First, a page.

• Topic: Foreign Policy, Diplomacy, International Cooperation
  • Political Geography: United States, China, Asia, Brazil, South America, North America
  • Publication Date: 01-2015
  • Content Type: Journal Article
  • Journal: Political Science Quarterly
  • Institution: Academy of Political Science
  • Abstract: Books about improving U.S. foreign policy are a dime a dozen. But in The Pathologies of Power, Christopher Fettweis offers an unusual take on what he sees as the subpar foreign policy performance of the planet's sole super­power. Fettweis claims that U.S. foreign policy is driven by four pathological beliefs—fear, honor, glory, and hubris—that lead to poor policymaking. The book devotes a chapter to each of the beliefs that Fettweis contends account for foreign policy disasters like the Iraq war and the Vietnam war. - See more at: http://www.psqonline.org/article.cfm?IDArticle=19323#sthash.zyK7HBZX.dpuf
  • Topic: Foreign Policy
  • Political Geography: United States, America
  • Author: Edward Rhodes
  • Publication Date: 01-2015
  • Content Type: Journal Article
  • Journal: Political Science Quarterly
  • Institution: Academy of Political Science
  • Abstract: “History,” Winston Churchill is reported to have observed, “is written by the vic¬tors.” The losers, if they are lucky enough to avoid vilification, are airbrushed out. When it comes to our understanding of American foreign policies of the first four decades of the twentieth century, the history-writing victors have, for the most part, been liberal internationalists. Democrats and Republicans alike, in the wake of the Second World War, concluded that the task of making the world safe for America demanded active, global U.S. politico-military engagement. In the name of liberal international institutions, Washington's “Farewell” injunctions against entangling alliances would be consigned to the waste bin of quaint anachronisms.- See more at: http://www.psqonline.org/article.cfm?IDArticle=19341#sthash.wG3JMQox.dpuf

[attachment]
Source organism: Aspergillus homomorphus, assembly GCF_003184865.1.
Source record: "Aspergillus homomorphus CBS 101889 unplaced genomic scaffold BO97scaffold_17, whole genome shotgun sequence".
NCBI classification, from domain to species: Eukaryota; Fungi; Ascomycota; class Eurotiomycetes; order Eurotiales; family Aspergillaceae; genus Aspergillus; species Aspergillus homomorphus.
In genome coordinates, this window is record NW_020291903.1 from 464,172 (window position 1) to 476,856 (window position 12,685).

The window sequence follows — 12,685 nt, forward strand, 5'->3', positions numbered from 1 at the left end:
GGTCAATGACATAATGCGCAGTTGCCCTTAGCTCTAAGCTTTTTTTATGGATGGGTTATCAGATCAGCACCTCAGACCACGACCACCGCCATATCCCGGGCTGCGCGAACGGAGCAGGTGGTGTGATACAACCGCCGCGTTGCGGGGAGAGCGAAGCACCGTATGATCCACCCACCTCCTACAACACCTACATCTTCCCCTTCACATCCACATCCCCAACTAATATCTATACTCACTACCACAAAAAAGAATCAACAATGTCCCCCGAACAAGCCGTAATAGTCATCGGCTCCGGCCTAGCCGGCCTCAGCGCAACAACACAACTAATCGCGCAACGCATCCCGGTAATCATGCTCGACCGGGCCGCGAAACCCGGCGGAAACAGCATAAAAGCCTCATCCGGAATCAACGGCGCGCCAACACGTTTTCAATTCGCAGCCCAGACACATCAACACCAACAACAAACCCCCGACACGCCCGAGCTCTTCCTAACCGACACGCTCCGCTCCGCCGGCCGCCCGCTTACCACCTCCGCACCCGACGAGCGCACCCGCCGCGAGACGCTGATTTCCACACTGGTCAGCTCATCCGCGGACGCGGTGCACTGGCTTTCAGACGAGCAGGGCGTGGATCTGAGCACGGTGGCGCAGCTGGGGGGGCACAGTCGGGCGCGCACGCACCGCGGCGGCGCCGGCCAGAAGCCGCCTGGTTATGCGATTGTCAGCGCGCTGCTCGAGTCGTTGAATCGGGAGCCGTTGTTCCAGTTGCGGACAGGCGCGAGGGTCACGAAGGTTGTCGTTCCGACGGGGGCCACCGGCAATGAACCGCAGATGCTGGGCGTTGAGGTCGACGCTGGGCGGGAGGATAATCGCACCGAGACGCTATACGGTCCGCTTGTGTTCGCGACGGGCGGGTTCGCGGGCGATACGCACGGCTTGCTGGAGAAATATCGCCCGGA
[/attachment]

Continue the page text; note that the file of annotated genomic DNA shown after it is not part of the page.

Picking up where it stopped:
• Topic: Foreign Policy, Education, War
  • Political Geography: United States, Washington
  • Author: Gabriel Mitchell
  • Publication Date: 06-2015
  • Content Type: Journal Article
  • Journal: Turkish Policy Quarterly
  • Institution: ARI Movement
  • Abstract: Most analysts consider Davutogˆlu’s “zero problems with neighbors” strategy a failure, and typically cite Turkey’s decision to lend its support to religious conservative movements like the Muslim Brotherhood during the Arab Spring as a primary example. However, the failures of the last few years must also be understood within the framework of a larger narrative where Turkey has insisted on functioning as an intermediary between Israel and Syria, and the United States and Iran. These episodes, during which Turkey overstepped the boundaries of its influence, revealed the limitations of Turkish foreign policy and foreshadowed its regional decline.
  • Topic: Foreign Policy, Civil War, Diplomacy, Mediation
  • Political Geography: United States, Turkey, Middle East, Israel, Syria
  • Author: Khalid Homayun Nadiri
  • Publication Date: 01-2015
  • Content Type: Journal Article
  • Journal: International Security
  • Institution: Belfer Center for Science and International Affairs, Harvard University